Going North – why Aussie retailers should set their sights on the Asia Pacific
Wondering whether it’s time to start selling your wares offshore? The under-targeted Asia Pacific region represents an exciting opportunity for Aussie retailers willing to put in the effort, says Laura Doonin.
Looking to expand your customer base and increase sales in the 2020 financial year? For Australian brands that have succeeded in surviving a series of lean years at home, establishing a presence in offshore markets can be a golden opportunity to give the bottom line a boost.
A string of local players have already done so – Tony Bianco, Zimmermann and General Pants Co’s designer denim label, Ksubi – all of which derive a healthy slice of their revenue from overseas shoppers.
On our doorstep
The UK, the US and New Zealand are the markets that expansionist Aussie retailers typically tackle first. While there are cogent reasons for brands to continue to hone in on this triumvirate, they’re not the only territories in which it’s possible for local players to gain a toehold.
The large and increasingly prosperous nations to our north – China, India, Indonesia – and the mature Japanese and Korean markets represent a much bigger opportunity; a $1.4 trillion one within the next four years, according to research by Statista.
That’s the Asia Pacific region’s predicted annual retail ecommerce spend in 2023. By contrast, online shoppers in North and South America, Europe, the Middle East and Africa are expected to rack up a collective tab of $1.3 trillion during the same period.
Australia is well positioned geographically to service the burgeoning mass of buyers in the Asia Pacific region. Local brands with a long-term vision for growth and prosperity should be positioning themselves to enjoy their share of the spoils.
Related: Sarah Murdoch, global marketing director at Jurlique, chats to MarCast host Dave Jackson about her experience in China, vast differences in the Chinese consumer’s mindset and how it’s influenced her marketing strategy today.
The lure of the familiar
Put yourself in any retailer’s shoes and it’s easy to see the attractions of the Western hemisphere markets. Make a foray into the UK or the US and you’ll find consumer tastes and cultural conventions differ little from our own. There’s no language barrier to contend with, shipping is easy to arrange and converting currency a straightforward matter, at least for retailers with a modern ecommerce platform already in place.
By contrast, tackling one or more countries in the Asian region can appear a trickier – and riskier – affair. There’s been plenty written about the complexities and costs associated with establishing a presence in China, for example. The market is large and highly competitive, and starting out small is challenging given the social platforms that allow businesses to do so in other territories – Facebook, Instagram, YouTube et al – are non grata in the Middle Kingdom.
Building a brand necessitates becoming active on local web platforms, such as the giant Tmall, the Chinese answer to Amazon, with Chinese language content. It’s a brave business that attempts to do so without deep pockets or a local partner – the lack of either has deterred many Australian brands from trying.
Those that want to give it a go should begin by familiarising themselves with the Chinese consumer mindset and market. A clutch of big name brands, including Gucci, Chanel and Chemist Warehouse, have already blazed a trail. Examining their approaches to payment methods, customer service delivery and the like can be helpful for smaller players keen to avoid expensive errors.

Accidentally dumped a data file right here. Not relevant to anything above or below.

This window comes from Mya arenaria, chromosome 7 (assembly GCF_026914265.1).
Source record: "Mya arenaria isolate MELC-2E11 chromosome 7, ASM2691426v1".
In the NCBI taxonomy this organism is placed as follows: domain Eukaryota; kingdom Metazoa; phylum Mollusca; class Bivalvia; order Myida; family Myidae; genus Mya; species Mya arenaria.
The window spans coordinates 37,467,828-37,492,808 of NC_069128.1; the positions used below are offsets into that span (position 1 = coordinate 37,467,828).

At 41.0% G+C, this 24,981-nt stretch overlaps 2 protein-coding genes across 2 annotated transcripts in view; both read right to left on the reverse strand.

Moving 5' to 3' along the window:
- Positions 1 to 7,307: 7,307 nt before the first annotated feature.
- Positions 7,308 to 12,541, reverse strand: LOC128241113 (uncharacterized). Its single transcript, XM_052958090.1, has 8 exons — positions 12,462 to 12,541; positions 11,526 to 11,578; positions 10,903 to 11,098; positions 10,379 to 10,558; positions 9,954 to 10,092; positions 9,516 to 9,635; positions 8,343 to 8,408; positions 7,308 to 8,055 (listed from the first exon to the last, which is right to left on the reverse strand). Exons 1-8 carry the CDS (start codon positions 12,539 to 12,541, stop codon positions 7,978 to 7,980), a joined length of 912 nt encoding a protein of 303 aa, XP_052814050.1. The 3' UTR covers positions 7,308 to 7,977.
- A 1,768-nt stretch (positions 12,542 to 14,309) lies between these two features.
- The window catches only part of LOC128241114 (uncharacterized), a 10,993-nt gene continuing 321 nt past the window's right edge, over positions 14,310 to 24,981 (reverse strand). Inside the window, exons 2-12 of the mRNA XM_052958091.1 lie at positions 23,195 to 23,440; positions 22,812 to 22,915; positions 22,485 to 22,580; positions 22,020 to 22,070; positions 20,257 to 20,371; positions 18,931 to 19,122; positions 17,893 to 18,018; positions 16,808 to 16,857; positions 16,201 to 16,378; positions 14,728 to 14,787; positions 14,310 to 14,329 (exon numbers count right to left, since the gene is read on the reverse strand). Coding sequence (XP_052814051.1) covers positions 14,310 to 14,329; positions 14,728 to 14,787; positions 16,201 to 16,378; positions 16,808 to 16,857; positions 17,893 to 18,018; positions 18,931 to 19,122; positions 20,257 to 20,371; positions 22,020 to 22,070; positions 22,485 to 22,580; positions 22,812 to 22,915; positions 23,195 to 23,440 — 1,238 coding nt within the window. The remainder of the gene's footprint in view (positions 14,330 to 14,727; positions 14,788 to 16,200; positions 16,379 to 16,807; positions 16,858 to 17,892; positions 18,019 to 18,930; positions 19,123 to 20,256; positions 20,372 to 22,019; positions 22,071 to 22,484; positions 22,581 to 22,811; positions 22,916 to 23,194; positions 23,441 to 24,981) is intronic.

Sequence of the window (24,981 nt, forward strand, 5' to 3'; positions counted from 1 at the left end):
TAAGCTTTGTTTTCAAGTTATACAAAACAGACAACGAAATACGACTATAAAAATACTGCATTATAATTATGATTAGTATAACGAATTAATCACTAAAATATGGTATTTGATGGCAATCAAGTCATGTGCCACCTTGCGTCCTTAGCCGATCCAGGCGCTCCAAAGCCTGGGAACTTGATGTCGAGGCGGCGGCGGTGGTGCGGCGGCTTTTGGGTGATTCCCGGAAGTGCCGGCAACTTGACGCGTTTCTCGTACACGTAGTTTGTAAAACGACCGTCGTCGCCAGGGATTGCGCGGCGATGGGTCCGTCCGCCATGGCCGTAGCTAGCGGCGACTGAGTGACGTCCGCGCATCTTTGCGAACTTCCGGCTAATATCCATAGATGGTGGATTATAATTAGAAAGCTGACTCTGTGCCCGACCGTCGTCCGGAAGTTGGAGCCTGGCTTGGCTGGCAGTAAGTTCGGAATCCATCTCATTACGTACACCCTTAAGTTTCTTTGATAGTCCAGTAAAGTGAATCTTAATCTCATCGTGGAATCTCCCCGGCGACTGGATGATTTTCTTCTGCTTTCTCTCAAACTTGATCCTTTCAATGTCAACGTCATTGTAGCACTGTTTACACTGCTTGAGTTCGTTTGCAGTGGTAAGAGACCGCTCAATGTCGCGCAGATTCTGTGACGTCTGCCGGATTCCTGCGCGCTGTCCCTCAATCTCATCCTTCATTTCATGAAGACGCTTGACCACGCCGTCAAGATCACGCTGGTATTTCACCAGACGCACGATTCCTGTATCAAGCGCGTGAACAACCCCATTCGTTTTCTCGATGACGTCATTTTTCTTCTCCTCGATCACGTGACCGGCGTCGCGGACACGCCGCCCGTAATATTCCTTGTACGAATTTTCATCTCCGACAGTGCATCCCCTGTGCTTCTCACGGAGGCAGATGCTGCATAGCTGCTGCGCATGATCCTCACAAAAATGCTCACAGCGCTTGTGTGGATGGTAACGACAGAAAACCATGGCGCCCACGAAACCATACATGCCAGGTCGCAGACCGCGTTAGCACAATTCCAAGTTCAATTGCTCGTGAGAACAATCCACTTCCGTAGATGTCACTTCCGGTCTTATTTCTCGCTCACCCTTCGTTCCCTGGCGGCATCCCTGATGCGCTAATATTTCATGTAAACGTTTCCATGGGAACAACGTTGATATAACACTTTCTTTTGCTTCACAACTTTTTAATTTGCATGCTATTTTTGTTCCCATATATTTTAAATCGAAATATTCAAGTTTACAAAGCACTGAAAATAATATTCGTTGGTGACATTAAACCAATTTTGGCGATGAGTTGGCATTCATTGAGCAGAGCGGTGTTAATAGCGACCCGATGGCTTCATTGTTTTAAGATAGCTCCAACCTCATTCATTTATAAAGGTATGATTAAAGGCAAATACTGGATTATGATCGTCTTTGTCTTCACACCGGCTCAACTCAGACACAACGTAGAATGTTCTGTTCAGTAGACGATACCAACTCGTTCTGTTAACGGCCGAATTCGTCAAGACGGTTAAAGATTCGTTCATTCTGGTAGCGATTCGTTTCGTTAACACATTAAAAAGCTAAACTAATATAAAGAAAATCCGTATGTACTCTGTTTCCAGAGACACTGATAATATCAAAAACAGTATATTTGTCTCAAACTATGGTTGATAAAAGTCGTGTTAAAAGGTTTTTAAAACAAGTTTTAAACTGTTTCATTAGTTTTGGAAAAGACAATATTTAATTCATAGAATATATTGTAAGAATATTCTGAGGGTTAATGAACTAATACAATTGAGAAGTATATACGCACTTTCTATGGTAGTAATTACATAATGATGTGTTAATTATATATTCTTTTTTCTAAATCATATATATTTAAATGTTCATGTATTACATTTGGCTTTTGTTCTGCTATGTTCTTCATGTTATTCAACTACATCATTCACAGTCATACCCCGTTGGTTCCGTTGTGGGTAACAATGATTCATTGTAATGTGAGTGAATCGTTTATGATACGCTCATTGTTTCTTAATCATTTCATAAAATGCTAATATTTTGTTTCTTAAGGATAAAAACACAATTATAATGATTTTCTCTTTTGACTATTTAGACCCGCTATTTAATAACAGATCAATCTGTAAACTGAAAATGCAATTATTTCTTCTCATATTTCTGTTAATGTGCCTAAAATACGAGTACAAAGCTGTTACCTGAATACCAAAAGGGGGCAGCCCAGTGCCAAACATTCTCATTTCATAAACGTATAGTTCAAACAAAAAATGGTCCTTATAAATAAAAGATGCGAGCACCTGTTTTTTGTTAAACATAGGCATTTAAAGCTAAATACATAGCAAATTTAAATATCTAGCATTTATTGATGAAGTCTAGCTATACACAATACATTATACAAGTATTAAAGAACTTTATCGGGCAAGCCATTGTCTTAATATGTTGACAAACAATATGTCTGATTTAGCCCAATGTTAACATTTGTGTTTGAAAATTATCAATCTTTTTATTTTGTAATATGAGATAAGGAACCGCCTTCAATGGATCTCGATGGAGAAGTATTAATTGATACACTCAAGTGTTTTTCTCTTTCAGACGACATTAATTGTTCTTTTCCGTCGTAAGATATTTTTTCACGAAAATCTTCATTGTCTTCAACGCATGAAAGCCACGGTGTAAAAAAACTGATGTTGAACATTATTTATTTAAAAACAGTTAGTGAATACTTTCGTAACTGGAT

Meanwhile, China is not the only Asian country with a burgeoning middle class, keen to embrace discretionary consumption.
India, too, has boundless potential. The rapidly developing subcontinental nation is set to become the world’s third-largest consumer market, behind the US and China, by 2030, according to the World Economic Forum.
And there are opportunities aplenty elsewhere in the region, including in Japan, where the demand for premium quality, beautifully merchandised items is perennial.
Foot in the water
China aside, making a foray into one or more Asia Pacific markets need not be an exorbitantly expensive exercise. With margins under squeeze at home, most Australian retailers don’t have a bigger than Ben Hur budget to play with – and the good news is, they don’t need one.
On-the-ground research and a commitment to delivering a genuinely localised customer experience are critical to success and they don’t have to cost the Earth.
Moustache Republic has seen clients enjoy big results by starting small, with a localised website and social media presence, currency conversion tools to make transactions seamless, irrespective of whether customers are paying in baht, ringgit or yen, and a carefully curated range.
Working with strategic local partners – retailers whose branding and customer experience are compatible – can also help a fledgling product or range gain traction. A contained experiment, conducted over three to six months, can enable an Australian brand to test the waters in a new territory, without compromising its financial position back home.
Planning for a bigger, brighter future
Australia’s retail market has been historically constrained by its size and geography; and homegrown brands and retailers will continue to have their fortunes dictated, partially at least, by prevailing economic conditions. Expanding offshore is an inevitability for those businesses which aspire to build brands which are big, rather than boutique.
Retailers that invest in establishing a presence in the emerging and rapidly growing markets of the Asia Pacific region may gain an early mover advantage and a lucrative revenue stream that’s shielded from domestic vicissitudes.
Laura Doonin is director of Moustache Republic
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Image credit:Anatoliy Gromov